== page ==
Foragers, tropical forests and the formation of archaeological evidences: An ethnoarchaeological view from South India

David E. Friesem, Noa Lavi

Research output: Contribution to journalArticlepeer-review

15 Scopus citations

Abstract

Foraging societies present unique ways of livings and sociality which are manifested by distinctive practices and use of space. From an archaeological point of view, understanding forager sociality and studying their practices and the resulted material deposition patterns is crucial to reconstruct archaeological site formation processes. When studying archaeological sites in tropical environments, such as rainforests, one must take into account and study the role of the tropics in the formation of the archaeological record. Human adaptation to tropical environment influences people's practices, use of space and materiality. In addition, the environmental setting plays a significant role in post-depositional processes which may alter, preserve or disrupt archaeological materials. This study involve a long term ethnographic research among a contemporary forager group in South India, which allowed us to associate the social aspects of forager ways of living – such as mobility, immediacy and adaptation to the tropical forest - with patterns of use of apace and material deposition. Excavations of an abandoned open-air site and a rock-shelter of the same group, included field observations and sediment sampling followed by laboratory analyses which enabled the investigation of post-depositional processes at both the visible and invisible (microscopic and sub-microscopic) scales. Overall, although forager ways of living and the environmental conditions in tropical forests challenge the formation of a well preserved archaeological evidence, an integrated approach examining the different scales of the archaeological record can successfully reconstruct the formation processes of archaeological sites in tropical forests and associate the archaeological evidence with social aspects of forager ways of living.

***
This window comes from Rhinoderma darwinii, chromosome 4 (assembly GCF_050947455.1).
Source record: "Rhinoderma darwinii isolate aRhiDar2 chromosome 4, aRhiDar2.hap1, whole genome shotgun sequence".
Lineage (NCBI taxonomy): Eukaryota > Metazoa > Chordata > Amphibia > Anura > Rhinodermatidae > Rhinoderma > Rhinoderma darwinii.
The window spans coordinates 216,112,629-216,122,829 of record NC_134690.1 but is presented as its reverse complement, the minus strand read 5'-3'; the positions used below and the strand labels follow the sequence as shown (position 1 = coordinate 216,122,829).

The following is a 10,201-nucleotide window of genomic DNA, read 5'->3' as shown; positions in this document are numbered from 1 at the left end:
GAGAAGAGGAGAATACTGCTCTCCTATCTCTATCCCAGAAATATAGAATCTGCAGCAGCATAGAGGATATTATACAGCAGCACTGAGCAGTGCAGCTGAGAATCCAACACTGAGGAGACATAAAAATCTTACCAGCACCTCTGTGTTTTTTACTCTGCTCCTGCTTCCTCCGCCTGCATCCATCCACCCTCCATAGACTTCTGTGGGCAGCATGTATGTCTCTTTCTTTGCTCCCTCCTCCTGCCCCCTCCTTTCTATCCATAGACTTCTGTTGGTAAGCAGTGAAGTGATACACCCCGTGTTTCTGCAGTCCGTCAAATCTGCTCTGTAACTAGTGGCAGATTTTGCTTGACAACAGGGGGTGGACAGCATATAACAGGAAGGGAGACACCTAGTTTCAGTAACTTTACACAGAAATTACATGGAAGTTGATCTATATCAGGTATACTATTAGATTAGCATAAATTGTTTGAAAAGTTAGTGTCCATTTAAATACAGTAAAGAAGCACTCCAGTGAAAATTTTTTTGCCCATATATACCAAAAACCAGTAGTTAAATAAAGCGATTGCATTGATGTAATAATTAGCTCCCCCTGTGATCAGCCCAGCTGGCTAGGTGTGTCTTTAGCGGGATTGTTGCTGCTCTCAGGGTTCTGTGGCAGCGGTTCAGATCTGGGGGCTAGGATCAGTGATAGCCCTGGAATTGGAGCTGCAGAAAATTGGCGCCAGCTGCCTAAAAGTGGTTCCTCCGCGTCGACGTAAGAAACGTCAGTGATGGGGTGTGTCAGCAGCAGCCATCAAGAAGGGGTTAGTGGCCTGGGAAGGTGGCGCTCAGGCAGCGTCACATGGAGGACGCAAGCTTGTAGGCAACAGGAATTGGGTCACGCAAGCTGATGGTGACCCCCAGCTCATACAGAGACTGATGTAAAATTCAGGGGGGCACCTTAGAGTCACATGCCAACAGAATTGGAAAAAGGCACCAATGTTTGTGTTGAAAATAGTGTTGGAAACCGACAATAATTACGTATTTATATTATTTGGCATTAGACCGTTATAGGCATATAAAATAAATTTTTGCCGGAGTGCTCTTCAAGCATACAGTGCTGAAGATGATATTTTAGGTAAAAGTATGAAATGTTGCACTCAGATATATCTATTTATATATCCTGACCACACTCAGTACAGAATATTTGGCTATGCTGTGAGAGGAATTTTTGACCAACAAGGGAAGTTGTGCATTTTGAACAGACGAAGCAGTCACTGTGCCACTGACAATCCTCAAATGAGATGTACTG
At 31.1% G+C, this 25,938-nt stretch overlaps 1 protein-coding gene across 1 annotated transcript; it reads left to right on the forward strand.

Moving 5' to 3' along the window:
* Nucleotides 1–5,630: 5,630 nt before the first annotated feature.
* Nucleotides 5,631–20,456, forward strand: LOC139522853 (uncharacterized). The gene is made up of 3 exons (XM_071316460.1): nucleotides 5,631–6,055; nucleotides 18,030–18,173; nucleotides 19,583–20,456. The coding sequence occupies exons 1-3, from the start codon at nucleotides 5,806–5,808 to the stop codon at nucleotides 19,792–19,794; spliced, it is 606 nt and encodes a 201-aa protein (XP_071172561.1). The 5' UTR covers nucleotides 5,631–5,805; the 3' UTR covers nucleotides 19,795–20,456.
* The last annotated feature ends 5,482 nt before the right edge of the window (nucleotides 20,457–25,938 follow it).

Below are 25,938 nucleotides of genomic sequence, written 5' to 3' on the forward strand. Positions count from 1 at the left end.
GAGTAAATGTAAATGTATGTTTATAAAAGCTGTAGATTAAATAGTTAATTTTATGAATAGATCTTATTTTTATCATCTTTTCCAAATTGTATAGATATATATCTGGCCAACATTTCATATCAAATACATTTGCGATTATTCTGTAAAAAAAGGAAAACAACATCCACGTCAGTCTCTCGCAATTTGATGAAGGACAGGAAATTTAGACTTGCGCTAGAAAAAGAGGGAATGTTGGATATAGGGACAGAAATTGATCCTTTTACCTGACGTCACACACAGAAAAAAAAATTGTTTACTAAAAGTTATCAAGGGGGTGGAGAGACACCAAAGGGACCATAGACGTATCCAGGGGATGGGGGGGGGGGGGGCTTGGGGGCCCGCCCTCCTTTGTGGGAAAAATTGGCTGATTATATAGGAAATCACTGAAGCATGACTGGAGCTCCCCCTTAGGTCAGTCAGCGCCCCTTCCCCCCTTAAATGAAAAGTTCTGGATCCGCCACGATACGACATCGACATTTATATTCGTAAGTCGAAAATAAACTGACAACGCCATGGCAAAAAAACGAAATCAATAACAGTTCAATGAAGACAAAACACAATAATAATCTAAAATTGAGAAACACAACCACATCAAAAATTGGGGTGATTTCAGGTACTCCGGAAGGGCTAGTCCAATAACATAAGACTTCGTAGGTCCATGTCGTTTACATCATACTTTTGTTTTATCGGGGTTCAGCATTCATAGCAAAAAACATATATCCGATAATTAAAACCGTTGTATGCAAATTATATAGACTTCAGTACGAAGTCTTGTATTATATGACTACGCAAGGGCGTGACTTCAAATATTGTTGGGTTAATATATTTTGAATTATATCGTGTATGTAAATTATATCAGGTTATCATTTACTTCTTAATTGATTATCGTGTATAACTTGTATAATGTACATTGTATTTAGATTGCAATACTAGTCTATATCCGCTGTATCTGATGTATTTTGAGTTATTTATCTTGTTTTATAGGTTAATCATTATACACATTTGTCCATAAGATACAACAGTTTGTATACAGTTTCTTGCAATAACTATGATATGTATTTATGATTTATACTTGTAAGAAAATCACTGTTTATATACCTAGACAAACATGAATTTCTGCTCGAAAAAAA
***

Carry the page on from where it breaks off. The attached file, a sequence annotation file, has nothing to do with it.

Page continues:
Original languageEnglish
Pages (from-to)117-128
Number of pages12
JournalQuaternary International
Volume448
DOIs
StatePublished - 20 Aug 2017
Externally publishedYes

Bibliographical note

Publisher Copyright:
© 2017 Elsevier Ltd and INQUA

Keywords

  • Archaeological Site formation processes
  • Ethnoarchaeology
  • Foragers
  • Material deposition patterns
  • South Asia
  • Tropical forests

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